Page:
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Thursday, July 25, 2013

Heat and Humidity can Worsen Allergy, Asthma Symptoms



The summer can be a difficult time for those with allergies and asthma. There are certain types of environments that increase pollen levels, as well as environments that make it challenging for individuals with asthma. The extreme heat and humidity can make worsen symptoms for both conditions. Knowing the types of environments that create high pollen levels or cause breathing difficulties can help you to be more prepared when going outdoors this summer.

Allergies

Seasonal allergies occur during the spring, summer, and/or fall, depending on which type of pollens a person is allergic to. Trees pollinate during the spring while grasses pollinate in the summer. Weeds and molds usually pollinate in the fall. Knowing the type of environment certain pollens thrive in, and at what time of the day, will help to prevent allergy symptoms.

Heat: Pollen levels are at their highest on days of extreme heat. The higher the temperature, the higher the pollen level will be.

Humidity: Although humidity can make the temperature feel warmer, it actually moistens pollens and weighs them down so they are unable to travel through the air. This reduces pollen levels. Therefore, allergy sufferers should beware of dry, hot days, rather than humid days.

Rain: As with the humidity, rain moistens pollens and weighs them down. However, a thunderstorm can actually stir up pollens due to high wind speeds.

Wind: As previously mentioned the wind stirs up pollens and allows them to travel through the air causing a spike in pollen counts.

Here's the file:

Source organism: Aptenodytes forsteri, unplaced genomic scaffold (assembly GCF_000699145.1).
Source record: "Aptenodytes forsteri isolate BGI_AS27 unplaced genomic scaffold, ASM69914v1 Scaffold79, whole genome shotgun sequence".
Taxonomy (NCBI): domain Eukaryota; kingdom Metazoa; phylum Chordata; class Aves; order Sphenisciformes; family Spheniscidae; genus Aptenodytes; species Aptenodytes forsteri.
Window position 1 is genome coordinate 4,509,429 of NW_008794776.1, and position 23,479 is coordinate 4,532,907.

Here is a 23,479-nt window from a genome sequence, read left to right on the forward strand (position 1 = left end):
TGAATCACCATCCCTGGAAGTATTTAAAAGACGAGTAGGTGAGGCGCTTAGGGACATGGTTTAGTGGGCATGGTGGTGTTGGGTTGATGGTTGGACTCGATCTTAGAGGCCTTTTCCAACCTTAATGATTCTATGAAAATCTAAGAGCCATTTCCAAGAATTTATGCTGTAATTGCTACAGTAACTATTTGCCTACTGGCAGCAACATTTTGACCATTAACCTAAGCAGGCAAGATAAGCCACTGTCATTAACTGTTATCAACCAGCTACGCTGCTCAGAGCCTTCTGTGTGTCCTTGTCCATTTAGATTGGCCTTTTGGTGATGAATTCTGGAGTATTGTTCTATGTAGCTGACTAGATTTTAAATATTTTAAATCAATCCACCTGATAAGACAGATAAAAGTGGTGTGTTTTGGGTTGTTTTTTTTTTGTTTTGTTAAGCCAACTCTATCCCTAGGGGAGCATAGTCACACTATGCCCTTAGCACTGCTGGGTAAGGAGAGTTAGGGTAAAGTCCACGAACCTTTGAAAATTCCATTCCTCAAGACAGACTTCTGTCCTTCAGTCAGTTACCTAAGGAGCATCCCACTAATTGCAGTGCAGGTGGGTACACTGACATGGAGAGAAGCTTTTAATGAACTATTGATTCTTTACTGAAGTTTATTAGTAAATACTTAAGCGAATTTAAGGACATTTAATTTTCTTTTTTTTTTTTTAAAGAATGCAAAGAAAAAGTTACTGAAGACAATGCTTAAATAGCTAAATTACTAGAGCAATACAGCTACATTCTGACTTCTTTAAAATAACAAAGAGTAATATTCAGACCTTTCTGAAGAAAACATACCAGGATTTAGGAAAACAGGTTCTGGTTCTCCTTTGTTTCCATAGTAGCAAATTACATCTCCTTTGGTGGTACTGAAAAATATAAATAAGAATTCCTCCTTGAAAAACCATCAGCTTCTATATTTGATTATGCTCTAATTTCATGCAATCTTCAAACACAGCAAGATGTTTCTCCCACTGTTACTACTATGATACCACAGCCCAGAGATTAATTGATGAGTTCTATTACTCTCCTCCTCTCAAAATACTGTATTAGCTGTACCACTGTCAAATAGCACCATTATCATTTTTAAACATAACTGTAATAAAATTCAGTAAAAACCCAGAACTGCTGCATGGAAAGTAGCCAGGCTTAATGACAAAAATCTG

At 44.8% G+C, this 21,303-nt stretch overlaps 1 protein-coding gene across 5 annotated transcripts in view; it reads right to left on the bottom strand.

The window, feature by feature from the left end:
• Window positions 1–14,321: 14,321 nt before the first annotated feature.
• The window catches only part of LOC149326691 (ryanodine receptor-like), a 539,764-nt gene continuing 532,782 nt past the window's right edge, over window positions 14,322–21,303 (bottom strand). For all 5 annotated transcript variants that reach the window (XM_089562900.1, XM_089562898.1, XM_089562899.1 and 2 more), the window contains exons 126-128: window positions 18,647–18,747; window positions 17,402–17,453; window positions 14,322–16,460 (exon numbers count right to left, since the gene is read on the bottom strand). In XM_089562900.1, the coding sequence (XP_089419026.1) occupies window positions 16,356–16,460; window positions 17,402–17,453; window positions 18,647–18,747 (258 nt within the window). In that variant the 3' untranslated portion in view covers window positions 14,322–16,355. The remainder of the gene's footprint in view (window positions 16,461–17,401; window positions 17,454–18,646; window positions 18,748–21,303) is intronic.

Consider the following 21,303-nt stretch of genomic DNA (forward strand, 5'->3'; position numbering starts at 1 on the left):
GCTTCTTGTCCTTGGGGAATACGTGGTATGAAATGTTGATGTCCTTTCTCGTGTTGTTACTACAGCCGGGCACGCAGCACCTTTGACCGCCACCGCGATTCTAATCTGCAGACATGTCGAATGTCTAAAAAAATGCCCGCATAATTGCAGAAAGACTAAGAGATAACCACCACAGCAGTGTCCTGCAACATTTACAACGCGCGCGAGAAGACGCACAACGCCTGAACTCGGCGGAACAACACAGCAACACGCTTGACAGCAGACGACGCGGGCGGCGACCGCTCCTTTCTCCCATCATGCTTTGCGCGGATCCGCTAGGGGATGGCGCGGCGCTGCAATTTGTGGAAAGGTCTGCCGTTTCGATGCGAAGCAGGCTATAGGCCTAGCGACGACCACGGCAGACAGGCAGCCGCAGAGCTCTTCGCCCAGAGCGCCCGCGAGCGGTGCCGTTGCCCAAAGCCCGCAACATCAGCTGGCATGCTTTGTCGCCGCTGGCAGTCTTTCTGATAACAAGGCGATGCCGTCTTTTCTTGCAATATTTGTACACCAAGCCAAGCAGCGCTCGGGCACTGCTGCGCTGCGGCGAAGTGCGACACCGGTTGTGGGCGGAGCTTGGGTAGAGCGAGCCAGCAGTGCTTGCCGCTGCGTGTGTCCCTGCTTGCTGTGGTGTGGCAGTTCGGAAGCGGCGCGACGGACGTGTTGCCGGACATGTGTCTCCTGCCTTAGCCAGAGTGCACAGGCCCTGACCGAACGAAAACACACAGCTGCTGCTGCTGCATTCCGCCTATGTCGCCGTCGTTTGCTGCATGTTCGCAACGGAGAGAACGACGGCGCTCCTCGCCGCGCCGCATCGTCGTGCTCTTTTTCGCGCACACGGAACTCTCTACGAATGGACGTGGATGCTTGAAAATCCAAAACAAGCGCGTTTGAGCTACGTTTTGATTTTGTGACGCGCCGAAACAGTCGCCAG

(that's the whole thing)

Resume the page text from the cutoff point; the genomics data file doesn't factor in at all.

Time of day: During the spring, trees and other plants tend to pollinate at midday or in the afternoon. During the summer, grasses pollinate between 8:00 am and noon, and again between 5:00 pm and 9:00 pm.

Therefore, seasonal allergy sufferers should try to avoid going outdoors on hot, dry and windy days, especially during the times of pollination. Humid or rainy days are more favorable, but you should still be prepared when going outdoors. Take the medications prescribed by allergists, wear sunglasses to keep pollens out of eyes, and wear allergy masks to prevent breathing in pollens. Keep the AC on indoors on hot days to clean the air of pollens that have snuck inside. You could also use air purifiers to eliminate allergens from interior settings.

While humidity may reduce the amount of pollen in the air, mold spores thrive in humidity. Those allergic to mold spores should be prepared when going outdoors on humid or rainy days.

Asthma

Asthma and allergy conditions are often related. This is because some allergy symptoms include coughing, wheezing, or asthma attacks. Therefore, those with severe seasonal allergies should refrain from going outdoors for long periods of time during the summer and should use their inhaler before going outside.

However, those actually diagnosed with asthma, must be careful during the summer months in general. Hot and humid days make the air thicker and harder to breathe, which can cause an asthma attack. According to abcnews.com, “heat and humidity create thermal inversions that trap allergic particulates and ozone close to earth, which makes hot and humid days dangerous for people with lung problems.” Asthmatic individuals should not leave the house without their inhalers, or other asthma treatment. They should also keep cool and stay hydrated, because becoming overheated makes the body work harder and require more oxygen.  

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